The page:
ShareThis Page

Pirates notebook: Coonelly confident of single-season attendance record

| Tuesday, Aug. 12, 2014, 7:42 p.m.
A Pirates fan celebrates amid the crowd after Jordy Mercer drove in Josh Harrison for the team's third run during the third inning against the Detroit Tigers on Tuesday, Aug. 12, 2014, at PNC Park.
Christopher Horner | Trib Total Media
A Pirates fan celebrates amid the crowd after Jordy Mercer drove in Josh Harrison for the team's third run during the third inning against the Detroit Tigers on Tuesday, Aug. 12, 2014, at PNC Park.

With a pennant race and a remaining schedule full of division opponents, Pirates team president Frank Coonelly feels confident they will set a new record for single-season attendance this year.

“We still have some work to do,” Coonelly said Tuesday. “But I'm like a pollster. I'm reading the trends and ready to say that we're in a good spot.”

The Pirates' single-season attendance record is 2,436,139, set in 2001, the year PNC Park opened. Last year's total was 2,256,862. Attendance through 62 games last year was 1,689,015, and they sat at 1,796,448 through 62 games heading into Tuesday.

After the conclusion of the two-game series with the Tigers, the Pirates have 18 home games left in the regular season.

Most are important games, which makes Coonelly optimistic.

“As things have shaken out, we have the Braves, who are fighting for their division; we have the Cardinals, against whom we're fighting for our division; we've got the Reds coming in; and the Brewers the last home series of the year,” Coonelly said. “Our fans have the opportunity to watch games directly involved in the pennant race essentially from here throughout the end of the year. The only series that is not directly affecting our pennant race and other pennant races is the Red Sox; and they happen to be the World Series champs.”

Another rehab start for Cole

Gerrit Cole will make at least one more rehab start in Triple-A Indianapolis on Saturday before coming off the DL.

Manager Clint Hurdle said they would like him to add to the innings and pitches after the last outing, which was six innings and 72 pitches.

Walker shows improvement

Second baseman Neil Walker (back) was still unavailable, but Hurdle said he's “on the back side” of a potential DL stint and could be ready to play this weekend at Washington.

When the problem began more than a week ago they kept him from baseball activity, Hurdle said. After he regressed Sunday, they decided to do nothing but rehab work for three days.

“Then we'll put baseball activity (back in the plan) the next three days, then look for an opportunity sometime after that to get him back in the lineup,” Hurdle said.

Ice bucket challenge

Coonelly accepted coach Dave Jauss' ice bucket challenge at PNC Park.

Coonelly said he watched Jauss and his wife take the challenge — a social media phenomenon that involves dumping a bucket of ice water over one's head, filming and posting it, then challenging friends to raise awareness for ALS — after Sunday's game.

He didn't realize Jauss would in turn challenge him.

“I've read some articles talking about what an increase in funding has taken place because of the ice bucket challenge, so it's terrific ” said Coonelly, who in turn challenged Pirates vice president and general counsel Bryan Stroh. “It's a little quirky, people throwing ice buckets over their heads, but whatever it takes to raise money and funds for a great cause.”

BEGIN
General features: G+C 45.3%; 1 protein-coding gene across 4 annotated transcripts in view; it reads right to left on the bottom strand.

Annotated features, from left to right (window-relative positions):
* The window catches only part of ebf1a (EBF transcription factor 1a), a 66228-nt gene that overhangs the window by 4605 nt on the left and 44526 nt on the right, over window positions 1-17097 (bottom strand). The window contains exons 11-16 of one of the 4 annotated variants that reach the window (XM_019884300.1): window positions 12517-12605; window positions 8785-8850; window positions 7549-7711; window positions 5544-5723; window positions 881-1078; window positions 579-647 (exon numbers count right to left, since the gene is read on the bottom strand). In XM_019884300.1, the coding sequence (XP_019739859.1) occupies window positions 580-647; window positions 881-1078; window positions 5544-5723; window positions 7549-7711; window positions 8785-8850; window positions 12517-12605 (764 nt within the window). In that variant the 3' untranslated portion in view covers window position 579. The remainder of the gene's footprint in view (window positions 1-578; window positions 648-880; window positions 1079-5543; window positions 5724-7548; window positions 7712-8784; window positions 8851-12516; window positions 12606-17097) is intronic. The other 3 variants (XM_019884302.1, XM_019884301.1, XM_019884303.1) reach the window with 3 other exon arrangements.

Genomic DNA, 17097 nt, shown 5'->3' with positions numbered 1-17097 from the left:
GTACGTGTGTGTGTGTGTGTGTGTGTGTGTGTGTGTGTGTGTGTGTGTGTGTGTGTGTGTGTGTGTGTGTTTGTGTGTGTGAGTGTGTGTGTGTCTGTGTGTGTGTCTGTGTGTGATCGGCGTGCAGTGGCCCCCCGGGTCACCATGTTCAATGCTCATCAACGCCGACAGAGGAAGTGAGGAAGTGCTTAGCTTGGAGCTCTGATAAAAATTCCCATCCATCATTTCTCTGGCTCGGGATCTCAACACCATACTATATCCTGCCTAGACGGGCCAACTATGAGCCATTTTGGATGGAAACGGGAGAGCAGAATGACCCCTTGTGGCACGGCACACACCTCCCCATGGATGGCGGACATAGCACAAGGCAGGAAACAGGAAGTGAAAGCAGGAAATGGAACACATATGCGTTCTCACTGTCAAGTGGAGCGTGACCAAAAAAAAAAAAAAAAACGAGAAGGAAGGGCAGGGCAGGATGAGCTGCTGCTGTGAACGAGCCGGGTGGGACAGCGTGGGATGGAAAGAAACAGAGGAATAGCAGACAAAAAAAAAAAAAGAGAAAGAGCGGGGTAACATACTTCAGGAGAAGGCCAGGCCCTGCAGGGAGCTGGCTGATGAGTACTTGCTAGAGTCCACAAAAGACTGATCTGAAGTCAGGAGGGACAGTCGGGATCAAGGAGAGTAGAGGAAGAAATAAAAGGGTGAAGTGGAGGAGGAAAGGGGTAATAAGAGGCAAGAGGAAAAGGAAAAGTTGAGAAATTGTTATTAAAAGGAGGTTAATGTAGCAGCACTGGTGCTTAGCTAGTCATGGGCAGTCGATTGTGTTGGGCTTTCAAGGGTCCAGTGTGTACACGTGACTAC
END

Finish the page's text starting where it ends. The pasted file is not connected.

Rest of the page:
Injury updates

The Pirates recalled right-hander Brandon Cumpton and optioned Casey Sadler back to Indianapolis. Hurdle said Cumpton will pitch out of the bullpen, likely in multiple innings situations. ... Shortstop Clint Barmes (left groin strain) will begin a rehabilitation assignment Wednesday in Double-A Altoona and will eventually move to Triple-A Indianapolis.

TribLIVE commenting policy

You are solely responsible for your comments and by using you agree to our Terms of Service.

We moderate comments. Our goal is to provide substantive commentary for a general readership. By screening submissions, we provide a space where readers can share intelligent and informed commentary that enhances the quality of our news and information.

While most comments will be posted if they are on-topic and not abusive, moderating decisions are subjective. We will make them as carefully and consistently as we can. Because of the volume of reader comments, we cannot review individual moderation decisions with readers.

We value thoughtful comments representing a range of views that make their point quickly and politely. We make an effort to protect discussions from repeated comments either by the same reader or different readers

We follow the same standards for taste as the daily newspaper. A few things we won't tolerate: personal attacks, obscenity, vulgarity, profanity (including expletives and letters followed by dashes), commercial promotion, impersonations, incoherence, proselytizing and SHOUTING. Don't include URLs to Web sites.

We do not edit comments. They are either approved or deleted. We reserve the right to edit a comment that is quoted or excerpted in an article. In this case, we may fix spelling and punctuation.

We welcome strong opinions and criticism of our work, but we don't want comments to become bogged down with discussions of our policies and we will moderate accordingly.

We appreciate it when readers and people quoted in articles or blog posts point out errors of fact or emphasis and will investigate all assertions. But these suggestions should be sent via e-mail. To avoid distracting other readers, we won't publish comments that suggest a correction. Instead, corrections will be made in a blog post or in an article.